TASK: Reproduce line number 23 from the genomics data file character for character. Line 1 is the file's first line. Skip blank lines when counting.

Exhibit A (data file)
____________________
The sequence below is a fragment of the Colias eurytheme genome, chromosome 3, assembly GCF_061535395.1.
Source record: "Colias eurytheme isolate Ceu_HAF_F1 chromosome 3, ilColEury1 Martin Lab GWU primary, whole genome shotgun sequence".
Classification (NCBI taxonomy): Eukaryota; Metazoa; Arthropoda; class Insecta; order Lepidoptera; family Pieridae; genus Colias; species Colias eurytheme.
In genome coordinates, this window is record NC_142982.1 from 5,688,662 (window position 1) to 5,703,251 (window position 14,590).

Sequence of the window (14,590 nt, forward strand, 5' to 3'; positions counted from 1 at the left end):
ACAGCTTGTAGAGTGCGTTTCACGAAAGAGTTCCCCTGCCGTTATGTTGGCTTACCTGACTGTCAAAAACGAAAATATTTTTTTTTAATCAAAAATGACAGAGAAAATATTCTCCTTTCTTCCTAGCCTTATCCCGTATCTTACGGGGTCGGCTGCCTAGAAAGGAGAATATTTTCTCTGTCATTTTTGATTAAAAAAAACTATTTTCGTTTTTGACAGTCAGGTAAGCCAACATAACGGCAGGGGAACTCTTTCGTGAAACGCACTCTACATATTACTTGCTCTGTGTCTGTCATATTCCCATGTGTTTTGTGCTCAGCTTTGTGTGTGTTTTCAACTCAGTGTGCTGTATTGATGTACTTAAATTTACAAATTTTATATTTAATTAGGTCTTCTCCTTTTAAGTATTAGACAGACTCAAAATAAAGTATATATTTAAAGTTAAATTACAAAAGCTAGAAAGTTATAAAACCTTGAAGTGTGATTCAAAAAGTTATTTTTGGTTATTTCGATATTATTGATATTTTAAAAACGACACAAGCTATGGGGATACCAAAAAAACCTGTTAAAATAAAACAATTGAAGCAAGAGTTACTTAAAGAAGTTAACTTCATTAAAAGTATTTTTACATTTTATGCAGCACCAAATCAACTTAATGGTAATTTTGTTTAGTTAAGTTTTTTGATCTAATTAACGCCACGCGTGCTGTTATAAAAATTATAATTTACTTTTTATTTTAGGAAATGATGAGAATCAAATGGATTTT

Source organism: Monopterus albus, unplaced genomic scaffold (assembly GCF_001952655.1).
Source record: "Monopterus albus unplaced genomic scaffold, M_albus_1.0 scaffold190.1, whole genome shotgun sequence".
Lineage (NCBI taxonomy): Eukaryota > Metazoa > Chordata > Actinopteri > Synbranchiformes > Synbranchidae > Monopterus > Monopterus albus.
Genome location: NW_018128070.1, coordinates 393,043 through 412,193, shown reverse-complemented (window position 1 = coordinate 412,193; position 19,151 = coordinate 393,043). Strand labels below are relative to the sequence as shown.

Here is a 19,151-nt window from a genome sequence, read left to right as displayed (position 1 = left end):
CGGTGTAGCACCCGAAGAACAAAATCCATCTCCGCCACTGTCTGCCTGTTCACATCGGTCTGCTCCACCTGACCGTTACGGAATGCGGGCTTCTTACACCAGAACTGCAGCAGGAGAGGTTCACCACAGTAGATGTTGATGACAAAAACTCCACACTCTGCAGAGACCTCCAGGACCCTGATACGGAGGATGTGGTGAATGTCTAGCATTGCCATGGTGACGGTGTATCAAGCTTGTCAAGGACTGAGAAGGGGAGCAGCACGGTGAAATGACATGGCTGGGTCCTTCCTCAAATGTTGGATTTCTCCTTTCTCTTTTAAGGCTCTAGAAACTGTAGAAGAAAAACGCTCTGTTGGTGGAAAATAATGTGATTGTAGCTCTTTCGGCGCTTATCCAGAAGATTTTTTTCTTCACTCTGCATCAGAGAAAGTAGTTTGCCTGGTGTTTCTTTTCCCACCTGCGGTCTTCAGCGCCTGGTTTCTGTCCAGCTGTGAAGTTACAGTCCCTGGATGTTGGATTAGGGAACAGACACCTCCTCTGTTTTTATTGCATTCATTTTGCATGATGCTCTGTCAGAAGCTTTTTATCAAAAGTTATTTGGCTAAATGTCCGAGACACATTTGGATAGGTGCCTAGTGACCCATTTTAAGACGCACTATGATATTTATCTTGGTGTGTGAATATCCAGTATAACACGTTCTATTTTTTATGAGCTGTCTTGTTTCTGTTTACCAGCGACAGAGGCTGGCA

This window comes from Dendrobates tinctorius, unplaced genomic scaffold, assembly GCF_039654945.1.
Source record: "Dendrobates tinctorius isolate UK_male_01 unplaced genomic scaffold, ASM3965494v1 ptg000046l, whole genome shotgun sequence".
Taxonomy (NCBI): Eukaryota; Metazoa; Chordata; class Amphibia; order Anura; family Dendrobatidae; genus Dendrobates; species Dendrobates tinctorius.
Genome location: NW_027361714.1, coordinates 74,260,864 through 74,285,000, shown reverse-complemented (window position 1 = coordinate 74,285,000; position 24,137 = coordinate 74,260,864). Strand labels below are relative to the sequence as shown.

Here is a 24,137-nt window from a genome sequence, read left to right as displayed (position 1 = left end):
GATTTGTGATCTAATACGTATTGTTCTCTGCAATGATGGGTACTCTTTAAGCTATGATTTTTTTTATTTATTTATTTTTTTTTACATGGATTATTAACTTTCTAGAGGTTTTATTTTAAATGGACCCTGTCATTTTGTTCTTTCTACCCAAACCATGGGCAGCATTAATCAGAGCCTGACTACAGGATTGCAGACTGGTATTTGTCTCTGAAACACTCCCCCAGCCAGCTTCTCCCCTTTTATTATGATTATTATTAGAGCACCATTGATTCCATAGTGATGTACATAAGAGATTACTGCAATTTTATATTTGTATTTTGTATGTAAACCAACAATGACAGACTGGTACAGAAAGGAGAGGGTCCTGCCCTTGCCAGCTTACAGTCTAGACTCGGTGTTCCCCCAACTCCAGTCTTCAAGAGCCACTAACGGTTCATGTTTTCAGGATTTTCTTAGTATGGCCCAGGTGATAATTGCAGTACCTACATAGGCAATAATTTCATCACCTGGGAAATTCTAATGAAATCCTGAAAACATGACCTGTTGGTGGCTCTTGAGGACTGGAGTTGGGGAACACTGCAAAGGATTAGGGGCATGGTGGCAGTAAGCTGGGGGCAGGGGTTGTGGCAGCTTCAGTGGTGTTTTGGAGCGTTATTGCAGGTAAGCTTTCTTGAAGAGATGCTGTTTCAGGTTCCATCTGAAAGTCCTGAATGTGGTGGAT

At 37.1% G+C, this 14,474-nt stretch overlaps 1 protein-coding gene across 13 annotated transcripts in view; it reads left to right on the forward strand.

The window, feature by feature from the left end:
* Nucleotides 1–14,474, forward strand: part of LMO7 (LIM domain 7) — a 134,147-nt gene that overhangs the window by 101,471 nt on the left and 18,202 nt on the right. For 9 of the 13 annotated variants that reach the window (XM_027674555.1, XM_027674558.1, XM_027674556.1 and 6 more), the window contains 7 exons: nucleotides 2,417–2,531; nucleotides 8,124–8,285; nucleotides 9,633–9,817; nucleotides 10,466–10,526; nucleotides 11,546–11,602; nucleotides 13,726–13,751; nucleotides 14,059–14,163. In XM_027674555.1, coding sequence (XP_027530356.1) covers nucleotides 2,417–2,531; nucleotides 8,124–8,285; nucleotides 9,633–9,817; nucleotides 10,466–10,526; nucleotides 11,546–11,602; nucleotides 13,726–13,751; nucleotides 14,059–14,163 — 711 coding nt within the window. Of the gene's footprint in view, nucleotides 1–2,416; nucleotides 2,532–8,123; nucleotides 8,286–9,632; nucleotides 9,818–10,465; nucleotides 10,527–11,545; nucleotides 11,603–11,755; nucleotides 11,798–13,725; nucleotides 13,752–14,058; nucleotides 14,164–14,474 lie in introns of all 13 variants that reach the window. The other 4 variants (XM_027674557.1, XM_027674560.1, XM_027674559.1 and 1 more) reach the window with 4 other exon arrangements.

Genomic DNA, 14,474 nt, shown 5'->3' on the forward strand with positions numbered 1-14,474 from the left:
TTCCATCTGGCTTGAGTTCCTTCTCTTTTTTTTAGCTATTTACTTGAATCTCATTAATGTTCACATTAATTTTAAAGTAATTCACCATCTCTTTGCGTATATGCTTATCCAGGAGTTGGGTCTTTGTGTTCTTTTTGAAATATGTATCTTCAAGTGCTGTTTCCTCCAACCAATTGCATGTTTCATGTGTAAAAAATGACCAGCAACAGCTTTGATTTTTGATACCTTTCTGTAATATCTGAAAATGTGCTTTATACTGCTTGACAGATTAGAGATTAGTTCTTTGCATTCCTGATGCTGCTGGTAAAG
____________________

TTCCATCTGGCTTGAGTTCCTTCTCTTTTTTTTAGCTATTTACTTGAATCTCATTAATGTTCACATTAATTTTAAAGTAATTCACCATCTCTTTGCGTATATGCTTATCCAGGAGTTGGGTCTTTGTGTTCTTTTTGAAATATGTATCTTCAAGTGCTGTTTCCTCCAACCAATTGCATGTTTCATGTGTAAAAAATGACCAGCAACAGCTTTGATTTTTGATACCTTTCTGTAATATCTGAAAATGTGCTTTATACTGCTTGACAGATTAGAGATTAGTTCTTTGCATTCCTGATGCTGCTGGTAAAG